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Community college could be the right place to start your education
Myths abound when it comes to community college, but you can't know if it's right for you unless you have the facts. Do these misconceptions sound familiar?
I shouldn't go to community college unless I want a vo-tech career.
You can start out at a community college and end up in any career if, like many community college students, you transfer to a four-year college after graduation. In fact, one of the reasons community colleges were set up was to offer students an affordable way to earn a degree from a four-year college or university.
Nobody who is anybody goes to community college.
Plenty of famous people and high achievers started out at community college. Here's a short list of stellar alum:
Community college is just high school with ashtrays.
Don't let the open-admissions policies of community colleges fool you. Community college is college. You'll be expected to perform at a high level, just as you would at any other college. The fact that anyone can attend doesn't mean you won't find your studies challenging and enriching.
Community college is for older students and students who work full time.
Students 18 to 24 make up one of the largest groups on community college campuses. Sure, community colleges are flexible, making them attractive to older and working students, but this flexibility benefits younger students as well. You'll be able to take classes at night or during the day, and you can attend part time or full time.
I can't get financial aid if I go to community college.
Even though tuition at community colleges is low, financial aid is available. The Federal Pell Grant, for example, is open to students attending any accredited post-secondary school. You can even qualify — for a smaller amount — if you go to school part time.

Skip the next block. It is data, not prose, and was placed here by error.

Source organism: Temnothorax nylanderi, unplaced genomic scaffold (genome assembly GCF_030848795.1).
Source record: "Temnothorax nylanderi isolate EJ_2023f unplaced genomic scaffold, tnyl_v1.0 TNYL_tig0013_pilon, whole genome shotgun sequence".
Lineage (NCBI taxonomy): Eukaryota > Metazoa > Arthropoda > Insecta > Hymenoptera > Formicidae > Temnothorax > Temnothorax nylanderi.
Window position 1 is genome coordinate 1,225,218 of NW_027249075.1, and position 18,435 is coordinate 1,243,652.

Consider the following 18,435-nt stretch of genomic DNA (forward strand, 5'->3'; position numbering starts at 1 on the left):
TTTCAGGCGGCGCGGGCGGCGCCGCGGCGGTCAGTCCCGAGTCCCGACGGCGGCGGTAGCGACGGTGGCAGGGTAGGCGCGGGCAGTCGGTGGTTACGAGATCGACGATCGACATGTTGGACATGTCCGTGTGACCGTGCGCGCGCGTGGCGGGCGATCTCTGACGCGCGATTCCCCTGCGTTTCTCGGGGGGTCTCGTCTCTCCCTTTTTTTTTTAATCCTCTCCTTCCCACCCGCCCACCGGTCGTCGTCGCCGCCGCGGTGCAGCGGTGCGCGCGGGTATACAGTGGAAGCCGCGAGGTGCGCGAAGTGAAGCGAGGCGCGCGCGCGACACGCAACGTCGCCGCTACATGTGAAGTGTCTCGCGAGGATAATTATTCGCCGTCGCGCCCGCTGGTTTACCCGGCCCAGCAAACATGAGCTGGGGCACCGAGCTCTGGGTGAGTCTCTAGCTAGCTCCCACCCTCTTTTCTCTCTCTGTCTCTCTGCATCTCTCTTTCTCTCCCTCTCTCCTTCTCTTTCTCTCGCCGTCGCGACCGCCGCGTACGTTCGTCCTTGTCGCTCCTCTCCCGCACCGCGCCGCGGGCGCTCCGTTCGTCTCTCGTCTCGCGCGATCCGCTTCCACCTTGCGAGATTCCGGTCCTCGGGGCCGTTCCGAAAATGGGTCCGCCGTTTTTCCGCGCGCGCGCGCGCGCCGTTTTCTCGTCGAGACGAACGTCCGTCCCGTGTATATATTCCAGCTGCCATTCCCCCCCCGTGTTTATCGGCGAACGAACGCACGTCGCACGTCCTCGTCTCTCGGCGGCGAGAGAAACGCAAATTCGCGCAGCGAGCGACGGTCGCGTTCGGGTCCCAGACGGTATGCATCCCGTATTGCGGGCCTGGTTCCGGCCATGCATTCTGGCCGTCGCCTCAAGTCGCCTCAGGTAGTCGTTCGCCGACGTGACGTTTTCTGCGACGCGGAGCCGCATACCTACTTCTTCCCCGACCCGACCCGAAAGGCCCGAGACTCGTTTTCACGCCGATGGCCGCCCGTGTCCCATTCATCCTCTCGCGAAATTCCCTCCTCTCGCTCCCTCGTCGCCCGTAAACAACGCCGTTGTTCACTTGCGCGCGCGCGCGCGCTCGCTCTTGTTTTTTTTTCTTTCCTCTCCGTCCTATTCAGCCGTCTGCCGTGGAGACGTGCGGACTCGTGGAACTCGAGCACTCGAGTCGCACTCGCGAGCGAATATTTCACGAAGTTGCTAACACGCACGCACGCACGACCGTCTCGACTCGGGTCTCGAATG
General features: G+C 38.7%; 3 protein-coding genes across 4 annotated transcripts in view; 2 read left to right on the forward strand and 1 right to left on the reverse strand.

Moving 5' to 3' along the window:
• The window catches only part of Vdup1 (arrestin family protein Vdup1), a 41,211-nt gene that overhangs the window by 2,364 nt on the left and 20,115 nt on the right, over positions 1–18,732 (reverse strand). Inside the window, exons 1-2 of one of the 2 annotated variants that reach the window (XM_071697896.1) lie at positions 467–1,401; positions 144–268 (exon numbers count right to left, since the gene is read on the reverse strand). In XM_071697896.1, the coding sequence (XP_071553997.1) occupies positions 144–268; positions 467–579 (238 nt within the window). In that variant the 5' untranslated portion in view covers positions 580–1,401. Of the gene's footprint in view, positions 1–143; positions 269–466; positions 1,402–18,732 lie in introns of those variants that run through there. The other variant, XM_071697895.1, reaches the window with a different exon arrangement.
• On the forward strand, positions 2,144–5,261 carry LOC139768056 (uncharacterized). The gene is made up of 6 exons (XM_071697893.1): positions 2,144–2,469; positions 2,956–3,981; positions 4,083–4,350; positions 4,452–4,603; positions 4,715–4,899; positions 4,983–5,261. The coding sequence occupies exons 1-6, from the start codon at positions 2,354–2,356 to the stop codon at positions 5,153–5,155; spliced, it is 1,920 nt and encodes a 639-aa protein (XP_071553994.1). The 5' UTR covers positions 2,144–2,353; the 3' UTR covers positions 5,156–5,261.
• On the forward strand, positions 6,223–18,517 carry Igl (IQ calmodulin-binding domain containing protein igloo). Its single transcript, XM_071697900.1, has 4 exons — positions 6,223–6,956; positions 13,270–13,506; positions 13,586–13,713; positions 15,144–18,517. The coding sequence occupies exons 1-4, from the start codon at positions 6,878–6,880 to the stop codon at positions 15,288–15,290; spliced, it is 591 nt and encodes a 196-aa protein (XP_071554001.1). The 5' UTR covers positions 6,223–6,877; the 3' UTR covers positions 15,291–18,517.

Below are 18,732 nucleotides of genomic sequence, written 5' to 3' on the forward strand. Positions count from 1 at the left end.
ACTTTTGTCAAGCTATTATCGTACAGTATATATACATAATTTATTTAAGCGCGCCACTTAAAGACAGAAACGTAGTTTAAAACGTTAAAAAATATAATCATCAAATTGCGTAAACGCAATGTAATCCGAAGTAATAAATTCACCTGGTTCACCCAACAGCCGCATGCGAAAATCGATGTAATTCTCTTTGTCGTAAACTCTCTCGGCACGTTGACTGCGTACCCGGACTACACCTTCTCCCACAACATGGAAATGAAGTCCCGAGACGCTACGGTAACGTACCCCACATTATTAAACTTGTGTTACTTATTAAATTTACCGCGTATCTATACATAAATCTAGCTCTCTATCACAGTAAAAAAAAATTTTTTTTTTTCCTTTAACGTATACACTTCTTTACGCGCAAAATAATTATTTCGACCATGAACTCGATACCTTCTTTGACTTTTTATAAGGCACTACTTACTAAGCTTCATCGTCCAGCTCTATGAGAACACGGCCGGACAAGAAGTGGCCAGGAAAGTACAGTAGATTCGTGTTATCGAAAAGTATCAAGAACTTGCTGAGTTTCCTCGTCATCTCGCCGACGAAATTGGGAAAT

Transferring from community college to a four-year college is too tough.
Transferring does require careful planning, but community colleges are set up to help you achieve your goal. You'll meet regularly with an academic advisor who will help you stay on track, making sure you take the right courses to prepare for a major at a four-year school. Earning the grades you need to get into the school of your choice is ultimately up to you, but you'll also find plenty of on-campus support, such as tutors and writing centers.
Four-year colleges don't accept community college credits.
Students who transfer often benefit from articulation agreements between their community colleges and local four-year schools. Articulation agreements smooth the way because they list, in writing, which courses at the two-year college correspond to courses at the four-year college. With careful planning, most or all of your credits will transfer.
I'll never survive a four-year college after attending a community college.
Research shows that students who transfer from a community college earn grades equal to, if not better than, students who begin their college careers at a four-year college or university. You may have to weather "transfer shock," the roughly half-point drop in Grade Point Average often experienced by students after their first semester at a four-year college. However, high school students face a similar transition when they start college and also experience a drop in their GPA. If you're like most students, your GPA will perk up soon after your first semester.
Community college students drop out.
You might have heard that 40 to 50 percent of community college students drop out within a year after starting. The research behind this statistic is flawed, however, because it does not account for students who leave one school to attend another. Plus, a recent government study has found that community college students are far more likely to stick it out than previously thought.
Community colleges are all the same.
There are more than 1,200 diverse community colleges across the country. They differ in size, course offerings, support services, campus life, student bodies and faculty. In fact, you can use College Search at www.collegeboard.com to shop around for the right fit, just as you would shop for a four-year college or university.
Source: “Community College: Myths vs. Reality” Copyright © 2010, the College Board. www.collegeboard.com. Reproduced with permission.
Last updated by Morgen Thiboult Jul 26, 2011.